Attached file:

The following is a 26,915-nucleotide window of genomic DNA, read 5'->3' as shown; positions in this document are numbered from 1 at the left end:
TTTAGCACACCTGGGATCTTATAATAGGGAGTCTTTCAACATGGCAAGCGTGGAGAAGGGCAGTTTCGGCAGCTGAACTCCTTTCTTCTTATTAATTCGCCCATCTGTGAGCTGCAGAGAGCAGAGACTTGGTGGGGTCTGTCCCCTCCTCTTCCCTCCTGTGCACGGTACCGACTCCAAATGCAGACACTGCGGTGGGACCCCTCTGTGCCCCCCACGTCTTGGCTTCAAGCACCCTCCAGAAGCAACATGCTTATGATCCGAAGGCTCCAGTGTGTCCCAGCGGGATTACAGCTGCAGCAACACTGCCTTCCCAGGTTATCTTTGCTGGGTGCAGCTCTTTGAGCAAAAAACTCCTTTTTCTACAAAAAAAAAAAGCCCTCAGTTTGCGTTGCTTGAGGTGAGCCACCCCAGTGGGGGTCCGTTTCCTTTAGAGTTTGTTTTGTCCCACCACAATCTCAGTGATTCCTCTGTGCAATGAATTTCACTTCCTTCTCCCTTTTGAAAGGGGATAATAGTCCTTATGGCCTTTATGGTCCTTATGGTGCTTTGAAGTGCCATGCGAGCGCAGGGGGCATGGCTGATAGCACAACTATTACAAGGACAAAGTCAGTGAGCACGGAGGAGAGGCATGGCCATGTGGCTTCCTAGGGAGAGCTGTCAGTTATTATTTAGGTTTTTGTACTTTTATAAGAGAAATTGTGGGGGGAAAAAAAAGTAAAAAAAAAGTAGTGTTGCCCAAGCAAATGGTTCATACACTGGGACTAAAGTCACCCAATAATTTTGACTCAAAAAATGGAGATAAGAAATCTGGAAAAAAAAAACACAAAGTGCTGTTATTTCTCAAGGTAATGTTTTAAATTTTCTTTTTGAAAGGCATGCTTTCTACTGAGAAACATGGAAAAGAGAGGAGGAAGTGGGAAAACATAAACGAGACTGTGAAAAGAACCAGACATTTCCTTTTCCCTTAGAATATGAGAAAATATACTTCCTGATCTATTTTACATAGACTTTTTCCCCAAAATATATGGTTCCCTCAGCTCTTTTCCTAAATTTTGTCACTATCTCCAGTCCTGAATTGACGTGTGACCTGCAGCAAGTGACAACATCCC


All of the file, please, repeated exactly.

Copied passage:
The following is a 26,915-nucleotide window of genomic DNA, read 5'->3' as shown; positions in this document are numbered from 1 at the left end:
TTTAGCACACCTGGGATCTTATAATAGGGAGTCTTTCAACATGGCAAGCGTGGAGAAGGGCAGTTTCGGCAGCTGAACTCCTTTCTTCTTATTAATTCGCCCATCTGTGAGCTGCAGAGAGCAGAGACTTGGTGGGGTCTGTCCCCTCCTCTTCCCTCCTGTGCACGGTACCGACTCCAAATGCAGACACTGCGGTGGGACCCCTCTGTGCCCCCCACGTCTTGGCTTCAAGCACCCTCCAGAAGCAACATGCTTATGATCCGAAGGCTCCAGTGTGTCCCAGCGGGATTACAGCTGCAGCAACACTGCCTTCCCAGGTTATCTTTGCTGGGTGCAGCTCTTTGAGCAAAAAACTCCTTTTTCTACAAAAAAAAAAAGCCCTCAGTTTGCGTTGCTTGAGGTGAGCCACCCCAGTGGGGGTCCGTTTCCTTTAGAGTTTGTTTTGTCCCACCACAATCTCAGTGATTCCTCTGTGCAATGAATTTCACTTCCTTCTCCCTTTTGAAAGGGGATAATAGTCCTTATGGCCTTTATGGTCCTTATGGTGCTTTGAAGTGCCATGCGAGCGCAGGGGGCATGGCTGATAGCACAACTATTACAAGGACAAAGTCAGTGAGCACGGAGGAGAGGCATGGCCATGTGGCTTCCTAGGGAGAGCTGTCAGTTATTATTTAGGTTTTTGTACTTTTATAAGAGAAATTGTGGGGGGAAAAAAAAGTAAAAAAAAAGTAGTGTTGCCCAAGCAAATGGTTCATACACTGGGACTAAAGTCACCCAATAATTTTGACTCAAAAAATGGAGATAAGAAATCTGGAAAAAAAAAACACAAAGTGCTGTTATTTCTCAAGGTAATGTTTTAAATTTTCTTTTTGAAAGGCATGCTTTCTACTGAGAAACATGGAAAAGAGAGGAGGAAGTGGGAAAACATAAACGAGACTGTGAAAAGAACCAGACATTTCCTTTTCCCTTAGAATATGAGAAAATATACTTCCTGATCTATTTTACATAGACTTTTTCCCCAAAATATATGGTTCCCTCAGCTCTTTTCCTAAATTTTGTCACTATCTCCAGTCCTGAATTGACGTGTGACCTGCAGCAAGTGACAACATCCC